In Connecticut, divorcing spouses typically receive an equitable share of the marital estate. Therefore, while you may not end up with exactly half of everything you and your soon-to-be ex-spouse own, you should have enough to begin your post-divorce financial life.
Of course, if your spouse hides assets in the lead-up to your divorce, you may end up with significantly less than your rightful share. While there are ways to find hidden assets, concealing marital wealth is risky for the deceptive spouse.
Inequitable division of marital wealth
During divorce proceedings, both you and your spouse have a legal duty to disclose income and assets. If your husband or wife fails to do so, a judge may award you more than an equitable share of the concealed wealth.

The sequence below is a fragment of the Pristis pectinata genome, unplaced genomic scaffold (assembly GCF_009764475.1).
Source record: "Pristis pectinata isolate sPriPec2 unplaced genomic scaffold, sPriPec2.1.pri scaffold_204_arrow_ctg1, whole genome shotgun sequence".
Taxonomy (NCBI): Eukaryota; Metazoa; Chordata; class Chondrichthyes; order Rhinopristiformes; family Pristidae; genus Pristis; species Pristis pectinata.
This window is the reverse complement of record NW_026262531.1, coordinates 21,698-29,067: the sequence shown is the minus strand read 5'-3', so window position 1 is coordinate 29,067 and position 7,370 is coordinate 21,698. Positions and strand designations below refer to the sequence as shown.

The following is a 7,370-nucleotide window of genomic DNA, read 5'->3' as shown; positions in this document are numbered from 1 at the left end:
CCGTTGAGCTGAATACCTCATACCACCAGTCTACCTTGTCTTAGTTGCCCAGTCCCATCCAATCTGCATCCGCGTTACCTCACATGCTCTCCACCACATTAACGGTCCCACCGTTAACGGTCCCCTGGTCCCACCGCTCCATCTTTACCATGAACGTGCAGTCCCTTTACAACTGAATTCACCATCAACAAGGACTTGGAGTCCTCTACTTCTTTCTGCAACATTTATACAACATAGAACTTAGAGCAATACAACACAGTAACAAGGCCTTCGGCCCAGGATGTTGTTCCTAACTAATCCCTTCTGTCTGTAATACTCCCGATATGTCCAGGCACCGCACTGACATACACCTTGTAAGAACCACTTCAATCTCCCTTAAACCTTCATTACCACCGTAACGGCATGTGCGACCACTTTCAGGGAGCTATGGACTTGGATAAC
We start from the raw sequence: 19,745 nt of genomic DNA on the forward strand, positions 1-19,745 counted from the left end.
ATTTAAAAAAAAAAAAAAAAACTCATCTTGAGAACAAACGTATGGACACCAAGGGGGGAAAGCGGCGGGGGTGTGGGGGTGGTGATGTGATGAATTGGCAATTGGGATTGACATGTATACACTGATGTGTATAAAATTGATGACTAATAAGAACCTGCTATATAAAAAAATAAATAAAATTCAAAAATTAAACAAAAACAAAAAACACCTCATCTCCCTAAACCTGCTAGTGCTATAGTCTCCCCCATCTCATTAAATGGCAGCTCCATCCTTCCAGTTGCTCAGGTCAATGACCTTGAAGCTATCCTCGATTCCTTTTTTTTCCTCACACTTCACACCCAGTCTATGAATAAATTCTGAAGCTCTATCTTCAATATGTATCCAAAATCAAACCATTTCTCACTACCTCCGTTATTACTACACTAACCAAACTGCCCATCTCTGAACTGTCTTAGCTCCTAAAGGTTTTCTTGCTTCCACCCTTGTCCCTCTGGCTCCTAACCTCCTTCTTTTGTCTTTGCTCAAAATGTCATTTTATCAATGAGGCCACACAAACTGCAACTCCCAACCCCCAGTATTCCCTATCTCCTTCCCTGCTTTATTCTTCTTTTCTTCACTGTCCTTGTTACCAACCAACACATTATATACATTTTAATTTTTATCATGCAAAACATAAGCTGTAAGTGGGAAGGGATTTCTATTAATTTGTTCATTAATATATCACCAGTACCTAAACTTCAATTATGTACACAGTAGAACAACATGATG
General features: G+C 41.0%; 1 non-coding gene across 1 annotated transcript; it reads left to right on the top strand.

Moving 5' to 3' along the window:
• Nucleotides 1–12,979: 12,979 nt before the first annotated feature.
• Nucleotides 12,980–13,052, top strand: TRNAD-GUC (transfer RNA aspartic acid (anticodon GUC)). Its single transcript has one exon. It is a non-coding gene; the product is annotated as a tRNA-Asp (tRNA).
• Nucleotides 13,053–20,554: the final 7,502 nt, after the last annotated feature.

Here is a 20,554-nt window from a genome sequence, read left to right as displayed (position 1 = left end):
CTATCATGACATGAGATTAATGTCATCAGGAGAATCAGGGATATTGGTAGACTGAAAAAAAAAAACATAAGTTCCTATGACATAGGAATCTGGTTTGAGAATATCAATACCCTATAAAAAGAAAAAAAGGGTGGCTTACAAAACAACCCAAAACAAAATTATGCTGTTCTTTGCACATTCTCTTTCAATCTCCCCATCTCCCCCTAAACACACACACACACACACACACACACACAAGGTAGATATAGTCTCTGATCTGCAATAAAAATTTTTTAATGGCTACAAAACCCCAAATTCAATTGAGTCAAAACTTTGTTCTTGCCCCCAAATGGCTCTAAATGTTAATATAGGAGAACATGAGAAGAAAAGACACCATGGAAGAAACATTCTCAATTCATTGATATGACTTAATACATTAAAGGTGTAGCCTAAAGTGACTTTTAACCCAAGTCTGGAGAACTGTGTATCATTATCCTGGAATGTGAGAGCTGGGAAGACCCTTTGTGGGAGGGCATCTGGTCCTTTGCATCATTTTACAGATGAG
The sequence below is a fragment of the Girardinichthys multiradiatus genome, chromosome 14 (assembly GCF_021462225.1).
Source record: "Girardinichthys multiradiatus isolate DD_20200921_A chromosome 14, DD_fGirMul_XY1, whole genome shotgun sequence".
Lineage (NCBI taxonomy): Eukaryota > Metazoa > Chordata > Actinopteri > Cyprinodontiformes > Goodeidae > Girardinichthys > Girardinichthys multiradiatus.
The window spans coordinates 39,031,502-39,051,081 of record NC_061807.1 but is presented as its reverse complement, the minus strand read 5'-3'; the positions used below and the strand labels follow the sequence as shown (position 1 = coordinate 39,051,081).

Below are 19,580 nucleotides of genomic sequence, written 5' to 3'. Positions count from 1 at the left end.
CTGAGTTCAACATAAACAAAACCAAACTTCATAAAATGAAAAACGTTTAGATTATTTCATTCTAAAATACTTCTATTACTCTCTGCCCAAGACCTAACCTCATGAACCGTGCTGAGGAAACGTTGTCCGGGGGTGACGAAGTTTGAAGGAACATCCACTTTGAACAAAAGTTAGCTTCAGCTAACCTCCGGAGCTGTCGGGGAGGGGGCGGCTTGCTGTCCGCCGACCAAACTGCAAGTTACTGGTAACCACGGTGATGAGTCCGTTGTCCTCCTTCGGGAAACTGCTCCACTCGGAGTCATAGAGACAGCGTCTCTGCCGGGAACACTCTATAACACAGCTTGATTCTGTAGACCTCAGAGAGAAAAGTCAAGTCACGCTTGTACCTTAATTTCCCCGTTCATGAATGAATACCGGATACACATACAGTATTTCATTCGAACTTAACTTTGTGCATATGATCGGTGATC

As a result, your deceptive spouse may end up with less than his or her fair share.
Potential criminal consequences
Divorcing spouses often make financial declarations under the penalty of perjury. Accordingly, if your spouse is not forthcoming about marital wealth, he or she may be vulnerable to potential criminal charges.
Likewise, if your husband or wife must commit fraud or otherwise violate the law when hiding assets, a criminal prosecution may be likely.
Contempt of court
Judges have broad authority over what happens in their courtrooms. If a judge believes your husband or wife is actively trying to deceive the court, he or she may hold your spouse in contempt.
While contempt of court may be less scary than potential criminal charges, either threat or the possibility of receiving less may encourage your spouse to be truthful about your marital assets from the outset.